…vows to combat coupists to ensure Bazoum’s reinstatement
A former Nigerien rebel leader and politician, Rhissa Ag Boula, has launched a movement to oppose and fight against the military junta that seized power after the July 26 coup.
The development is first sign of internal resistance to military rule in the Sahel country.
Ag Boula, in a statement on Wednesday, said the main objective of his new Council of Resistance for the Republic is to fight for the reinstatement of the overthrown President Mohamed Bazoum who has been in detention at his residence since the military takeover.
“Niger is the victim of a tragedy orchestrated by people charged with protecting it,” the rebel leader’s statement said.
The announcement comes on the heels of the stalling of diplomatic efforts to reverse the coup as the military junta spurned the latest diplomatic mission from the African Union and the Economic Community of West African States.
On Tuesday, Niger’s coup leaders denied entry to the African and United Nations envoys, resisting pressure to negotiate before a summit on Thursday at which heads of state from the ECOWAS will discuss the possible use of force.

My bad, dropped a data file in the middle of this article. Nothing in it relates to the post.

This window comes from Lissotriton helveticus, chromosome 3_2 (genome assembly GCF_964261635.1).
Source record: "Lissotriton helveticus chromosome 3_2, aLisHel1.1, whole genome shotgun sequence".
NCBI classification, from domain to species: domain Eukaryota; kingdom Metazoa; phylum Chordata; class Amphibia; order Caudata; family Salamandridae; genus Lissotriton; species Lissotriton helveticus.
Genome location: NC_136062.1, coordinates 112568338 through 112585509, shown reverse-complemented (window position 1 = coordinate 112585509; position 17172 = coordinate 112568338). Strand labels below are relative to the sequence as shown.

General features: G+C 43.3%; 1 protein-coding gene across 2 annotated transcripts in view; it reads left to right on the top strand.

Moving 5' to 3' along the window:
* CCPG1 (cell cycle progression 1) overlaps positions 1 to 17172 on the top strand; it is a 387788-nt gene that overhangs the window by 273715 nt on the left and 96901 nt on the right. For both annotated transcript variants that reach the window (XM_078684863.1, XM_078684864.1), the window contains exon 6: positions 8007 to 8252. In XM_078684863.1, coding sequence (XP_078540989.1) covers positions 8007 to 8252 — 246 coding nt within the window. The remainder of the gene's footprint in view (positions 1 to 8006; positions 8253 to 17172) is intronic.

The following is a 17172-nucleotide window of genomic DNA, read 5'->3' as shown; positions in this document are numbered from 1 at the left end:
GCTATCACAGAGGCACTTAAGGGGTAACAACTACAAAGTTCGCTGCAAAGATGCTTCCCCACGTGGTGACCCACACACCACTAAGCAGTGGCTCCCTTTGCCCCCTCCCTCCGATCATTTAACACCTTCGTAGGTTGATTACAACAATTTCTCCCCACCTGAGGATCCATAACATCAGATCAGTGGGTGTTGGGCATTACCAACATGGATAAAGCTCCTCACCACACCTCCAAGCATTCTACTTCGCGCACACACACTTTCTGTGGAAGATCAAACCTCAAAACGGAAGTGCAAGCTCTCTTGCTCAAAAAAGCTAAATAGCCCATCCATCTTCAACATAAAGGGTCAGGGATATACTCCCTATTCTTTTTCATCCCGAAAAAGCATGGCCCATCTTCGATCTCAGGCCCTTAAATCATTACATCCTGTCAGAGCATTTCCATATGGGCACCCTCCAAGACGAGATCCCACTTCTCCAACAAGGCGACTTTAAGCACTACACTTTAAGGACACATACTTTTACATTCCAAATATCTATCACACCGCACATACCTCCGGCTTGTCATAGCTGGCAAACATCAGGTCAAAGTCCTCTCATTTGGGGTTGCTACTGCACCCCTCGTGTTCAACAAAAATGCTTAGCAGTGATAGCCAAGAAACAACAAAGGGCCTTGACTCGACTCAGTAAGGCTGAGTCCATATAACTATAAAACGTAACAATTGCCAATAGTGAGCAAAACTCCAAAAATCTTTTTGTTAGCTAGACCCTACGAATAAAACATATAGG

Ag Boula in his statement expressed support for ECOWAS and any other international actors seeking to restore constitutional order in Niger.
He added that his group would make itself available to the sub-regional body for any useful purpose.
According to another CRR member, several Nigerien political figures have joined the group, but afraid to make their allegiance public for safety reasons.
Recall that Boula played a leading role in the uprisings by Tuaregs, a nomadic ethnic group in Niger’s desert north, in the 1990s and 2000s. He was among former rebels integrated into government under Bazoum and his predecessor, Mahamadou Issoufou.
Although the extent of support for the CRR is unclear, Boula’s statement will create apprehension among Niger’s coup leaders, given his influence among Tuaregs who control commerce and politics in much of the vast North of the country.
Getting the support of the Tuaregs is crucial for the military junta to secure the control of the country beyond its capital, Niamey.